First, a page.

Encyclopedia of Bioastronautics

Living Edition
| Editors: Laurence R. Young, Jeffrey P. Sutton

Human Spaceflight Accidents: The US Space Program

  • Rebecca Blue
Living reference work entry

Later version available View entry history

DOI: https://doi.org/10.1007/978-3-319-10152-1_64-1


In this chapter, the history of mishaps and accidents within the US space program is examined in order to provide context and understanding of how mishaps occur, ways in which they can be prevented or mitigated, and identify common factors therein. In particular, this entry identifies the role of human error, on the part of the crew and the support teams, and how human influence can alter the risk of mishap both positively and negatively.


There has been a paradigm shift over the last century as humans have ventured past the atmosphere to attempt further, longer, and more challenging spaceflight missions. The glory of the early Mercury program, the fascination of Apollo – these early days that incited public interest and captured human imagination are gone. Today, spaceflight is considered achievable, commonplace, and not very noteworthy. Rarely do stories of spaceflight reach the front pages; in fact, rarely do such stories make the news at all. However, spaceflight...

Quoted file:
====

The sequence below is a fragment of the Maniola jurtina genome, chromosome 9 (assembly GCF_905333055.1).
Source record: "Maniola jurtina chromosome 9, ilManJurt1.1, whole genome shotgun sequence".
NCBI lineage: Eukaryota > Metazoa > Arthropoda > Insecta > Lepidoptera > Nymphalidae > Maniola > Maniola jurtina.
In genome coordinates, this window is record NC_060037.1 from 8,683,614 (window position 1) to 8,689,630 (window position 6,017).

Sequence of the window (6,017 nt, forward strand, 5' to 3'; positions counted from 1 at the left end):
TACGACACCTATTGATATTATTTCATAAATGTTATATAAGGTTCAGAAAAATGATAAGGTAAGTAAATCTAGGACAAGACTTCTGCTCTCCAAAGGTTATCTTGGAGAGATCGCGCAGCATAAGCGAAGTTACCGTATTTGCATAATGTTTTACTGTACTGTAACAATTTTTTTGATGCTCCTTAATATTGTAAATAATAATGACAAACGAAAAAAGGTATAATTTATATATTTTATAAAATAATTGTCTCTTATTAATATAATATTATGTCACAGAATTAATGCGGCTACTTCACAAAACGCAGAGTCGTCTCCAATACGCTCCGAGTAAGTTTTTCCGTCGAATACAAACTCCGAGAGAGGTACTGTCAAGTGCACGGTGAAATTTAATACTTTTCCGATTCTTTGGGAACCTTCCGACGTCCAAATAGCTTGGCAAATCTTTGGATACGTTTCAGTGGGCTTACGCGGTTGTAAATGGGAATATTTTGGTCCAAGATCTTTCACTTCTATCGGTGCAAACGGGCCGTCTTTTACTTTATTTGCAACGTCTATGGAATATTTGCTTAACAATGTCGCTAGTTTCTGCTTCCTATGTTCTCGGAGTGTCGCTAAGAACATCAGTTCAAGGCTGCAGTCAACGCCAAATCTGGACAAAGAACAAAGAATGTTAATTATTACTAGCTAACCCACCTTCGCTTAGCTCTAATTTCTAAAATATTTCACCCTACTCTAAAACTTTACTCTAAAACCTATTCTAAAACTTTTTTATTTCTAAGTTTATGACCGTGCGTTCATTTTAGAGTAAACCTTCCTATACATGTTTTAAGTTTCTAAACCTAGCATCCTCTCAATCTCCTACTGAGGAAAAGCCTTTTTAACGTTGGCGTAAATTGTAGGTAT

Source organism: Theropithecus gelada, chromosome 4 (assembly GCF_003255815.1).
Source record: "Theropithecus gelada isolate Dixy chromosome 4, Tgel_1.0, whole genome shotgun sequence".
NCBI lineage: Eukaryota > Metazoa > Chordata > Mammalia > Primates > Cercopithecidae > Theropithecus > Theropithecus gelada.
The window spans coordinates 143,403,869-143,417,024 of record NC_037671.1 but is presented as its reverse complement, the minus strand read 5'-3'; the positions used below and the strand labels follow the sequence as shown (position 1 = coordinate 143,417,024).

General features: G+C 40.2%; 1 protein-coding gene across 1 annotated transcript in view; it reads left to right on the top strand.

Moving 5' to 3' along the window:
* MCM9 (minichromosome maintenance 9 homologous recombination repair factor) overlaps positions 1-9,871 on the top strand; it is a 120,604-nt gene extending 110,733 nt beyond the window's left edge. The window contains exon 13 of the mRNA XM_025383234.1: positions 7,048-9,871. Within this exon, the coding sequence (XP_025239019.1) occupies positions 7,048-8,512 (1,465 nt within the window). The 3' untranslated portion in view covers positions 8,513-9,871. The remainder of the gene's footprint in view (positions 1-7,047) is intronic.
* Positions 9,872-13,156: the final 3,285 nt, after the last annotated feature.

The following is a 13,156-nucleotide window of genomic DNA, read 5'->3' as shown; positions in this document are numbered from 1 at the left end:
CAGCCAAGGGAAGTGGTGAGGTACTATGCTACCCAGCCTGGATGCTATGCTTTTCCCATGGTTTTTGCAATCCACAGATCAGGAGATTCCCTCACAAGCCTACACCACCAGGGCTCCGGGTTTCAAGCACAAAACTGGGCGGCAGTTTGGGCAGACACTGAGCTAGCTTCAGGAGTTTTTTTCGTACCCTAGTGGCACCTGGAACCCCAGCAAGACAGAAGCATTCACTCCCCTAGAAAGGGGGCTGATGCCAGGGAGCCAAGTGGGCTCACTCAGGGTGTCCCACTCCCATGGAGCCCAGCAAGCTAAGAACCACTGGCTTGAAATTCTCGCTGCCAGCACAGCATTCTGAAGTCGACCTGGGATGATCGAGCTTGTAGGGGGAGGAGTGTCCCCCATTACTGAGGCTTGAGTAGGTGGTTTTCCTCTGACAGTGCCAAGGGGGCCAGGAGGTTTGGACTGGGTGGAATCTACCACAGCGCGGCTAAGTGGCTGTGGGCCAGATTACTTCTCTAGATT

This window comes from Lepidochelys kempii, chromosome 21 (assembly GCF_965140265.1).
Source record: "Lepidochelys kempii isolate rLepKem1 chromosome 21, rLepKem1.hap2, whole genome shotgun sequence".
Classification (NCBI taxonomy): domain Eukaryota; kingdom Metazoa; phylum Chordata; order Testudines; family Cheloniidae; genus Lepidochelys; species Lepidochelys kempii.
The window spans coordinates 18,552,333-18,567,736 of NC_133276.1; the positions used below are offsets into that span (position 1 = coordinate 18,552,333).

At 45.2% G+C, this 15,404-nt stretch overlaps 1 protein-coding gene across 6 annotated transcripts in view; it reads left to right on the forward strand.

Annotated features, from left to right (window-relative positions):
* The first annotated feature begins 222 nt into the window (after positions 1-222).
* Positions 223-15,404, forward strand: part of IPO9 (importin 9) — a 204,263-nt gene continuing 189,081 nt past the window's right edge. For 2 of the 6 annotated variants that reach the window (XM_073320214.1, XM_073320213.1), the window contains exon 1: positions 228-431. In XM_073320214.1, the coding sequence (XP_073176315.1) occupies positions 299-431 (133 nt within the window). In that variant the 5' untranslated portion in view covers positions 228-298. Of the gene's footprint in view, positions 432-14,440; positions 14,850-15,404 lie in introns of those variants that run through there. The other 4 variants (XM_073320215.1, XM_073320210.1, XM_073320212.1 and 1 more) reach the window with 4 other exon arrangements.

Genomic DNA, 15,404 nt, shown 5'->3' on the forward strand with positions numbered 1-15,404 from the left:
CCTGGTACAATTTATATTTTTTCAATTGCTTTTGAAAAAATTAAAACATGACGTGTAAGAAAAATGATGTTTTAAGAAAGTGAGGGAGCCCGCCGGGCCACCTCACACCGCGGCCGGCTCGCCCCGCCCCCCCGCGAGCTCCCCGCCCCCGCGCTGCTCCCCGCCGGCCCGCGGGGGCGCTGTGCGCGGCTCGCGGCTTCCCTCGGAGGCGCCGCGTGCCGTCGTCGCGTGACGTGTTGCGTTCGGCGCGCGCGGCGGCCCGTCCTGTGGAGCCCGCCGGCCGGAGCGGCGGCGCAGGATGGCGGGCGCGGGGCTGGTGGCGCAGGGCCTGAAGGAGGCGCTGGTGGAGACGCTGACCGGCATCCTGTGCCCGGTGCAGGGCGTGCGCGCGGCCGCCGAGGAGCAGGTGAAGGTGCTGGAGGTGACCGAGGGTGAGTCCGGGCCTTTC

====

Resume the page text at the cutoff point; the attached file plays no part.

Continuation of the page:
This is a preview of subscription content, log in to check access.


  1. Burrough B (1998) Dragonfly: NASA and the crisis aboard Mir. Harper Collins, LondonGoogle Scholar
  2. Chaikin AA (1994) Man on the moon: the voyages of the apollo astronauts. Viking Press, New YorkGoogle Scholar
  3. Evans B (2007) Space shuttle challenger: 10 journeys into the unknown. Springer Praxis Publishing, BerlinGoogle Scholar
  4. Lovell J, Kluger J (1994) Lost moon: the perilous voyage of Apollo 13. Houghton Miffin, BostonGoogle Scholar
  5. Shayler DJ (2000) Disasters and accidents in manned spaceflight. Springer Praxis Publishing, LondonGoogle Scholar
  6. Stepaniak PC (2014) Loss of signal: aeromedical lessons learned from the STS-107 columbia space shuttle mishap. NASA Special Publication, Washington, DC. NASA/SP-2014-616Google Scholar

Copyright information

© Springer International Publishing AG 2018

Authors and Affiliations

  • Rebecca Blue
    • 1
  1. 1.Aerospace Medicine and Vestibular Research LaboratoryThe Mayo Clinic, ArizonaScottsdaleUSA

Section editors and affiliations

  • Jonathan Clark
    • 1
  1. 1.Department of Neurology/ Center for Space MedicineBaylor College Of MedicineHoustonUSA